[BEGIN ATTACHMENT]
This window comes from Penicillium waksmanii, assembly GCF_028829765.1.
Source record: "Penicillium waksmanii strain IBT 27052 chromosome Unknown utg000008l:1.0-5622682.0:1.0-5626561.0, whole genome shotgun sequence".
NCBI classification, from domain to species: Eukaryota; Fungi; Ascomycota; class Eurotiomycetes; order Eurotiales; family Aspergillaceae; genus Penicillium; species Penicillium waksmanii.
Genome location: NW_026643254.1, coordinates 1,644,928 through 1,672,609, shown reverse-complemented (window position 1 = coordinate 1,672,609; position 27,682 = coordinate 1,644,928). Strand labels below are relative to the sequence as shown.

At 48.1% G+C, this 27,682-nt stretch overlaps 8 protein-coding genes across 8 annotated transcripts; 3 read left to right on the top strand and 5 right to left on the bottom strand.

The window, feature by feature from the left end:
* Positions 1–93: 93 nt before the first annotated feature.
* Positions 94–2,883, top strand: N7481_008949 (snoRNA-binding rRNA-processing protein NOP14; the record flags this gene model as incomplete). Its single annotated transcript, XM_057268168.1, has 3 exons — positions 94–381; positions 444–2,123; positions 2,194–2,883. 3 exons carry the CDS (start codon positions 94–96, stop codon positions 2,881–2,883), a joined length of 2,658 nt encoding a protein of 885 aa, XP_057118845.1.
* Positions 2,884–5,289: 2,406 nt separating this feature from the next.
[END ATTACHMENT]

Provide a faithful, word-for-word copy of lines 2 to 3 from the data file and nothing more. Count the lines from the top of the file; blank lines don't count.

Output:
Source record: "Penicillium waksmanii strain IBT 27052 chromosome Unknown utg000008l:1.0-5622682.0:1.0-5626561.0, whole genome shotgun sequence".
NCBI classification, from domain to species: Eukaryota; Fungi; Ascomycota; class Eurotiomycetes; order Eurotiales; family Aspergillaceae; genus Penicillium; species Penicillium waksmanii.